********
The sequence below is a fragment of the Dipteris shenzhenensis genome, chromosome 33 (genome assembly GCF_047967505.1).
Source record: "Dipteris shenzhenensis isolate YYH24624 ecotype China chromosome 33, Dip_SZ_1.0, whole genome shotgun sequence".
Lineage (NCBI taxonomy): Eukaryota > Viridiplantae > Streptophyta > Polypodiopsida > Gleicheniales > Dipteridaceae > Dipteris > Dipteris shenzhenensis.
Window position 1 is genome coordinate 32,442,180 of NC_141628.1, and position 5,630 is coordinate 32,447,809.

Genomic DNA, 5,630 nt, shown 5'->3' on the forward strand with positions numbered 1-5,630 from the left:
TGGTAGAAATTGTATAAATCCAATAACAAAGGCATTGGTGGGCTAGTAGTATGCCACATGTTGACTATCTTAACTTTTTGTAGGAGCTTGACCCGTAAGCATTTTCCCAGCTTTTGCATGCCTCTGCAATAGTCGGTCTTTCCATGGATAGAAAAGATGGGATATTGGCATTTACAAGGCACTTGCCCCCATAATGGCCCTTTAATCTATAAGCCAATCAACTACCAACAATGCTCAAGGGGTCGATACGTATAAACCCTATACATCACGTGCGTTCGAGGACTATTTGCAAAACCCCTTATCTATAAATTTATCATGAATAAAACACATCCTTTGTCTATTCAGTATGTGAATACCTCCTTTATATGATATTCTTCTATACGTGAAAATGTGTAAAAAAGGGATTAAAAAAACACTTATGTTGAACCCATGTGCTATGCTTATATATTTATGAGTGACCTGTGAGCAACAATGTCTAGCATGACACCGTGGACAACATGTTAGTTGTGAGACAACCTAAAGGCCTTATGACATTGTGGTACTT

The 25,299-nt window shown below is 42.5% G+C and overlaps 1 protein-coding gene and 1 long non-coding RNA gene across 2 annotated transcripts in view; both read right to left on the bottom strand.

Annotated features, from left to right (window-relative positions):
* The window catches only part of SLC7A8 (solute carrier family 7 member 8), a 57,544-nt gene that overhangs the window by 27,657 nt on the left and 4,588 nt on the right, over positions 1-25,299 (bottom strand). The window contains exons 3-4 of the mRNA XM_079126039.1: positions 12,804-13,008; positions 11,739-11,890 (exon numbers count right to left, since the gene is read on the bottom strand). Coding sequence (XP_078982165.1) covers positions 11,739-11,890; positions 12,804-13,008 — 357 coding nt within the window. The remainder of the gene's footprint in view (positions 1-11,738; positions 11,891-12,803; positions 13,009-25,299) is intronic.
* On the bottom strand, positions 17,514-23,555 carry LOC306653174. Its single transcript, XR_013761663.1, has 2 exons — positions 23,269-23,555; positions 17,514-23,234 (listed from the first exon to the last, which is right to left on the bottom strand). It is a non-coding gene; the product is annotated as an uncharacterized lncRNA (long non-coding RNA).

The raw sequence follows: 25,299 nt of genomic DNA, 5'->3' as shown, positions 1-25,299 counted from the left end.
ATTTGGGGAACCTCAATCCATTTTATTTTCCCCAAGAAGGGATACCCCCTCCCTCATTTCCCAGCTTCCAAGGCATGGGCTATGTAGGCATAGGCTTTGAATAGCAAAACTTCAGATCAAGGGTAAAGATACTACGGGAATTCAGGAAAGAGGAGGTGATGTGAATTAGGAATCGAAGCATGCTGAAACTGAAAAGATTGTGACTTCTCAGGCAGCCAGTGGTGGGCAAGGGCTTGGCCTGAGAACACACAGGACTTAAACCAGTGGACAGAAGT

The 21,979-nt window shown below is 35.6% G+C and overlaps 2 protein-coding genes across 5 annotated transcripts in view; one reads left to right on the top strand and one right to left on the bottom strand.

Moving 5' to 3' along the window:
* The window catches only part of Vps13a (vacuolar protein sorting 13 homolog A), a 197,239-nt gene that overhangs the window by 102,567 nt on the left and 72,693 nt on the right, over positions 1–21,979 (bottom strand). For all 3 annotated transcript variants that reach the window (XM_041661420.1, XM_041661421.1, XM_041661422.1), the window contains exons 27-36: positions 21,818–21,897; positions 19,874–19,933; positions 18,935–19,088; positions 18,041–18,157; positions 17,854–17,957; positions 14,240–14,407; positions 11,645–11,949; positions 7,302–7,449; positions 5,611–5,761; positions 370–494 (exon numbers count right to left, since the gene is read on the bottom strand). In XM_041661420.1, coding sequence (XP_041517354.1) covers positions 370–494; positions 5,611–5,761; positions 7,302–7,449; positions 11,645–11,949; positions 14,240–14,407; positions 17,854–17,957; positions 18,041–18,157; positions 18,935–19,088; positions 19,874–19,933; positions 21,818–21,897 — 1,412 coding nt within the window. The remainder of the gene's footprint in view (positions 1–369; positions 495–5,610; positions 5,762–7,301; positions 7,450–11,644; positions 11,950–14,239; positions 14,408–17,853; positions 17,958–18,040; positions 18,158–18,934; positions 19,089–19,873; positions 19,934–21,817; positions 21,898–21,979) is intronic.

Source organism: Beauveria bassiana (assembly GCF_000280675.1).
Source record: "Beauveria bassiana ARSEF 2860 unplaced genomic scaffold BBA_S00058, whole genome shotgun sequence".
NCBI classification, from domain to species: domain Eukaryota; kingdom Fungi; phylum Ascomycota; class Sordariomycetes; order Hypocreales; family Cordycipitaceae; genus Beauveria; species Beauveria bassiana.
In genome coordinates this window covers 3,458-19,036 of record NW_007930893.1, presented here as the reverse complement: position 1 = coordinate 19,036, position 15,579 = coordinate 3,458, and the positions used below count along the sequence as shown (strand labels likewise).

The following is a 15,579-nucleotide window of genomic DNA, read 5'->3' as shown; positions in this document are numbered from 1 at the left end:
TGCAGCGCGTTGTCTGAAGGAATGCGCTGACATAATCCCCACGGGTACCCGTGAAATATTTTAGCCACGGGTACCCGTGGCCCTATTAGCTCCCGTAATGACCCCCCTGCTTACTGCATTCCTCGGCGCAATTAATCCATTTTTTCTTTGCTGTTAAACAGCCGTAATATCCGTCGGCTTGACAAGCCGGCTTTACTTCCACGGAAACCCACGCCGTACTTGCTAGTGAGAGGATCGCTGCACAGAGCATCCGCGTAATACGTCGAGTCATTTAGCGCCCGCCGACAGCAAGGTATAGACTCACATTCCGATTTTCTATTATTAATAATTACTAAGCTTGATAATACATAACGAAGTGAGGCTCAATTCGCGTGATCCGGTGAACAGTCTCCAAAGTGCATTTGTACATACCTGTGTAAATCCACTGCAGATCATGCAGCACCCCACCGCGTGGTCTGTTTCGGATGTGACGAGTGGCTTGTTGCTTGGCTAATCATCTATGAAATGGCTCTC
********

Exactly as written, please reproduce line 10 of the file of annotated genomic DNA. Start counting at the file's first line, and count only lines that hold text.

* On the bottom strand, positions 17,514-23,555 carry LOC306653174. Its single transcript, XR_013761663.1, has 2 exons — positions 23,269-23,555; positions 17,514-23,234 (listed from the first exon to the last, which is right to left on the bottom strand). It is a non-coding gene; the product is annotated as an uncharacterized lncRNA (long non-coding RNA).